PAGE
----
vadim.tabakman@nintex.com

Latitude and Longitude UDA

Blog Post created by vadim.tabakman@nintex.com Employee on Jan 10, 2015

Since adding the Geolocation control into Nintex Forms, I've been getting a lot of questions around other geo-coding information and how to incorporate it into a business process.  This post is actually about a particular process where we use Nintex Workflow, but incorporating a Nintex Form into this would really help things out and make this process very interesting.

Google.png

 

The User Defined Action (UDA) in this post, will take a known place or address (preferably, use an address), and it will give you the Latitude and Longitude.  This is actually part of a bigger process which I will talk about in a future blog post.

 

Requirements

 

In order to get the Latitude and Longitude, I chose to talk to the Google Geolocation API.  Therefore, you need to go to the Google API site and apply for an app api token.  Once you have that, make sure you enable it to use the Geolocation API.  Then, create a Nintex Workflow Constant and store that token, so that you can use in your workflows without having to type it in each time.

 

How does it work?

 

The UDA take 3 parameters:

1. Location Address (input) - this is a location, like an airport name or an address.  Preferably an address.

2. Latitude (output)

3. Longitude (output)

 

Parameters.png

 

The UDA itself is actually quite small.  It's made up of 2 actions.  The Web Request action, that make a call to the Google Geolocation API, and the Query XML action, that takes the XML response from Google and pulls out the Latitude and Longitude to store in the output Parameters.

 

UDADesign.png

The Web Request action is actually quite simple also.  The url is made up of

 

https://maps.googleapis.com/maps/api/geocode/xml?address=Location Address&key=GoogleApiKey

 

In this case, the Location Address is our input parameter.  You can use something like SEATAC, Salt Lake Airport or an actual address.  I'd recommend using a complete address if you can, because you're more likely get a result back.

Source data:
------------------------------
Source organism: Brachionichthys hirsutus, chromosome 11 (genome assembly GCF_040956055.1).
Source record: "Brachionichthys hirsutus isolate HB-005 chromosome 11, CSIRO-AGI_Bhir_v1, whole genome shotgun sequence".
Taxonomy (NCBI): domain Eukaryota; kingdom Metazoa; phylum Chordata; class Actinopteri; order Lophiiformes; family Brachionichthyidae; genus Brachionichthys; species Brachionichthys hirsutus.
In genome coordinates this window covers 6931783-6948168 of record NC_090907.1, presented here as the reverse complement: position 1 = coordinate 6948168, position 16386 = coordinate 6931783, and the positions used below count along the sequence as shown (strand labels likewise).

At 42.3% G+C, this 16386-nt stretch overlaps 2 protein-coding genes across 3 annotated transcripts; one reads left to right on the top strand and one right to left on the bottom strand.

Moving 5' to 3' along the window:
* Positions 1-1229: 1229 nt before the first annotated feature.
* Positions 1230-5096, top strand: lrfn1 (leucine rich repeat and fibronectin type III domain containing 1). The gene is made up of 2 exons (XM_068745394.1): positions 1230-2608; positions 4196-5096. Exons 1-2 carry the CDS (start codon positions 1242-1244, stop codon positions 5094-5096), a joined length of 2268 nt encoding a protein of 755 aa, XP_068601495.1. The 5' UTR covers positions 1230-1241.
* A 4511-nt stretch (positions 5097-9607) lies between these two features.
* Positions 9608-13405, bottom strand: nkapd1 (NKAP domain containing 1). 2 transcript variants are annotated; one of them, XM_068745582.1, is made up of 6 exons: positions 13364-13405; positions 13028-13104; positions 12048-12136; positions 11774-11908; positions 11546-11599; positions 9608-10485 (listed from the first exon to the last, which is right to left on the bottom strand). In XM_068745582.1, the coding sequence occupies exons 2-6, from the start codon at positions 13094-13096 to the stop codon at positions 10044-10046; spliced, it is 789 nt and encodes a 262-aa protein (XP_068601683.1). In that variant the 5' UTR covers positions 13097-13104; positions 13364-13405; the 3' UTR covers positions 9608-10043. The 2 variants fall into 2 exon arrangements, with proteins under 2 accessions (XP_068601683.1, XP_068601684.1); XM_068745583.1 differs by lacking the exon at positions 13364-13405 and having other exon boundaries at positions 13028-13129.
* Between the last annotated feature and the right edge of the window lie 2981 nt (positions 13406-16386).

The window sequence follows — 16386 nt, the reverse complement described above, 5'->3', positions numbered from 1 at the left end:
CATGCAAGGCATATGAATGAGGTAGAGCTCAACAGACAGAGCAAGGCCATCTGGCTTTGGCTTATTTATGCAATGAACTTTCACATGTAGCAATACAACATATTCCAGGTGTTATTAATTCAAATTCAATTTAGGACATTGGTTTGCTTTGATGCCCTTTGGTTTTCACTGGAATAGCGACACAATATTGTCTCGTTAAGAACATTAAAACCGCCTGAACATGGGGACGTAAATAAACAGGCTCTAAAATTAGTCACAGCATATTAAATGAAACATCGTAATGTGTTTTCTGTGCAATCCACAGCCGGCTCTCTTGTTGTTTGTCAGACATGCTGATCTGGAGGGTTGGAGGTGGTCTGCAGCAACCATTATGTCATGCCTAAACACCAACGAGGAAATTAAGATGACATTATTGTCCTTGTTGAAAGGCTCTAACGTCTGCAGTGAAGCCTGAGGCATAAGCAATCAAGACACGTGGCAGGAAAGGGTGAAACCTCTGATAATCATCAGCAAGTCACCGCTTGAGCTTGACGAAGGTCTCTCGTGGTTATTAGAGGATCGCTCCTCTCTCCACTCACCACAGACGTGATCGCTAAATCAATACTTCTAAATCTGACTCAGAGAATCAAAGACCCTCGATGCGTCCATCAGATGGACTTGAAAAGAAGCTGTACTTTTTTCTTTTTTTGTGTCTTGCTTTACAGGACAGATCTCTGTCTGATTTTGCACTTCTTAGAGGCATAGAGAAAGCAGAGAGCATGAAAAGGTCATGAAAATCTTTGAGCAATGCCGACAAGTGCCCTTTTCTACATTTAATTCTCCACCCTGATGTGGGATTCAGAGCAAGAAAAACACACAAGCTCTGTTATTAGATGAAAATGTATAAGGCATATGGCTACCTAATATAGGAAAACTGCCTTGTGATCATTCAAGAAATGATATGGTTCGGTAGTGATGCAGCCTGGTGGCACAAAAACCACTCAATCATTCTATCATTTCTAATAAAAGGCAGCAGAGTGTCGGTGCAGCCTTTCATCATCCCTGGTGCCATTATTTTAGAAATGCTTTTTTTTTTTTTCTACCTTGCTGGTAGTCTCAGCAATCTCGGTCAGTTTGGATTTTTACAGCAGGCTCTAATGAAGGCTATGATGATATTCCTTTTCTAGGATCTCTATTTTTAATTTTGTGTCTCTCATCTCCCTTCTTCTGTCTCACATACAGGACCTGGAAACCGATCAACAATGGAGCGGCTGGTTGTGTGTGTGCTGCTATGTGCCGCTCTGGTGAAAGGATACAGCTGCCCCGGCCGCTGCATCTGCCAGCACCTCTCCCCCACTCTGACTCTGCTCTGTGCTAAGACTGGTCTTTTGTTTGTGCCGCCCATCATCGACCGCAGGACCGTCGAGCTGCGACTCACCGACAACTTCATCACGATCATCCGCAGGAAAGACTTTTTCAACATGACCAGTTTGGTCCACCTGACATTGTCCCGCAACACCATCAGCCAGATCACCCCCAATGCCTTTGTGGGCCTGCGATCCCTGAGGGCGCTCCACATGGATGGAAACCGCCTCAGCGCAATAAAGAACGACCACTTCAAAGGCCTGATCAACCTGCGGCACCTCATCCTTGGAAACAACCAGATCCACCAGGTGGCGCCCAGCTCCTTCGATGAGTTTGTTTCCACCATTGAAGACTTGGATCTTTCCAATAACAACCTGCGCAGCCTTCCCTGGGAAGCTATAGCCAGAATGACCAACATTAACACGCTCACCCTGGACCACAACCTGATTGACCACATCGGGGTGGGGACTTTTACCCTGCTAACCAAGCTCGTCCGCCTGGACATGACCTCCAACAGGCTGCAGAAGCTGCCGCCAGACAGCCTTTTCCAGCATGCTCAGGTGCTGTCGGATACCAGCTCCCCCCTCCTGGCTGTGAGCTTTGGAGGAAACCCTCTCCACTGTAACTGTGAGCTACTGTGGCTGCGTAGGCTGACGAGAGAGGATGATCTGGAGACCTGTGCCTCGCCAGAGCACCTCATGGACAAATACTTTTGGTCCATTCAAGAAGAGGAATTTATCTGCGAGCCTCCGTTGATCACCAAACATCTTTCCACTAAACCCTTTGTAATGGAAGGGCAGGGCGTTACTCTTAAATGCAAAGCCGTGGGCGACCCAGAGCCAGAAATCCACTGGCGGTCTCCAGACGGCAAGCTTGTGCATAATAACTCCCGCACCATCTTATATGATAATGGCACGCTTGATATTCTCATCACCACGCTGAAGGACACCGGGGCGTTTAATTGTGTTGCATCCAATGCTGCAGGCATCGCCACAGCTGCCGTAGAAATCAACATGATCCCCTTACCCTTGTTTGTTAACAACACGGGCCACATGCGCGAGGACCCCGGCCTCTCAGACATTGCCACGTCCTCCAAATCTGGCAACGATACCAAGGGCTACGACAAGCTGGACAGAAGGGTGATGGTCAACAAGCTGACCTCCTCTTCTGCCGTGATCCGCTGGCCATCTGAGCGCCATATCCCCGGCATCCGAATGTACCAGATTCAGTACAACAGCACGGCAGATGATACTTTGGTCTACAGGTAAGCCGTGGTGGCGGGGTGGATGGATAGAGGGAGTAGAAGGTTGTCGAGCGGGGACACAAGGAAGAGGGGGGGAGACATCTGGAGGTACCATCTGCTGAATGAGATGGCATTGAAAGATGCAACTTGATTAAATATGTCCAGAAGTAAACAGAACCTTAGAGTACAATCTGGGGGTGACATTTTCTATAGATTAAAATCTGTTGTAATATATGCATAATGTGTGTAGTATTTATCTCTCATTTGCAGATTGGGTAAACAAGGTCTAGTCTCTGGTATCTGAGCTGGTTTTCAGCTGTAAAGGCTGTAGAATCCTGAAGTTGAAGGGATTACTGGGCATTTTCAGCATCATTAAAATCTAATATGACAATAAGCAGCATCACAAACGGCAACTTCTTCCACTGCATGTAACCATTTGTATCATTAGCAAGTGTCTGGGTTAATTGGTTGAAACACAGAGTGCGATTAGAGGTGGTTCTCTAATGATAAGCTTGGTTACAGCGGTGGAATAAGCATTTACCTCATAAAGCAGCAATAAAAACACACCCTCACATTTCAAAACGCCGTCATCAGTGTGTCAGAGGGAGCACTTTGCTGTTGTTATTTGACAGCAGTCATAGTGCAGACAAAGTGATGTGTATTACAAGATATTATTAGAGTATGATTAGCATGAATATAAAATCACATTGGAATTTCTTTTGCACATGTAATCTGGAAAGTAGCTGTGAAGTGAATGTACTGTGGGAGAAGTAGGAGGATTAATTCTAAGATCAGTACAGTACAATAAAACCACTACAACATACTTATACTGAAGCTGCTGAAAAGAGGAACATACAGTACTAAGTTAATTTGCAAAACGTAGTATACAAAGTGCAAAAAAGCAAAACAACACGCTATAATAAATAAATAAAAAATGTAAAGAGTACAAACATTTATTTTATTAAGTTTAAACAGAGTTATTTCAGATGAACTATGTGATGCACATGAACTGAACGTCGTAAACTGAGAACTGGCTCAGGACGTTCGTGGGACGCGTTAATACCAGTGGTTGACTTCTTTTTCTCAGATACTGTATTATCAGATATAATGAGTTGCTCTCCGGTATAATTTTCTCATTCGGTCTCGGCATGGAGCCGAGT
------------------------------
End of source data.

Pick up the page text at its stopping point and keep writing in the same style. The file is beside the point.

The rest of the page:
The GoogleApiKey, is the key you would have received from Google, or should appear in your Google API console when you log in.  I put this into a Nintex Workflow constant, because I can reuse it later, and I can also set permissions on who I would like to allow to use this.

 

Also, make sure you set it to perform a GET and store the result in a text variable.  This variable will contain a bunch of XML.

 

WebRequest.png

NOTE: I would highly recommend you also capture some of the fields, http status and also configure the Error Handling, to make this more robust.

 

The other action we have is the Query XML action.  This action is performing two XPath queries to pull out the Latitude and Longitude.

Latitude - //geometry/location/lat

Longitude //geometry/location/lng

 

QueryXML.png

Conclusion

 

IMPORTANT : Google has a limit on how many requests your API token can be user for per minute.  If you are planning on using more than what is allowed, look for a Work API token (there is probably a fee for that).

 

Remember, you won't be able to just import this UDA, publish it and use it.  It does require the Google API Token, so you'll need to get that first and either put it into the Web Request action, or store it in a Nintex Workflow Constant and use that.

 

I've attached the UDA to this post.  In order to try it out, you will need to download it, then go to Manage User Defined Actions, click on Create and then in the workflow designer page, click on Import and import this in.

 

Don't have Nintex Workflow and want to try it?  Download the trial here.

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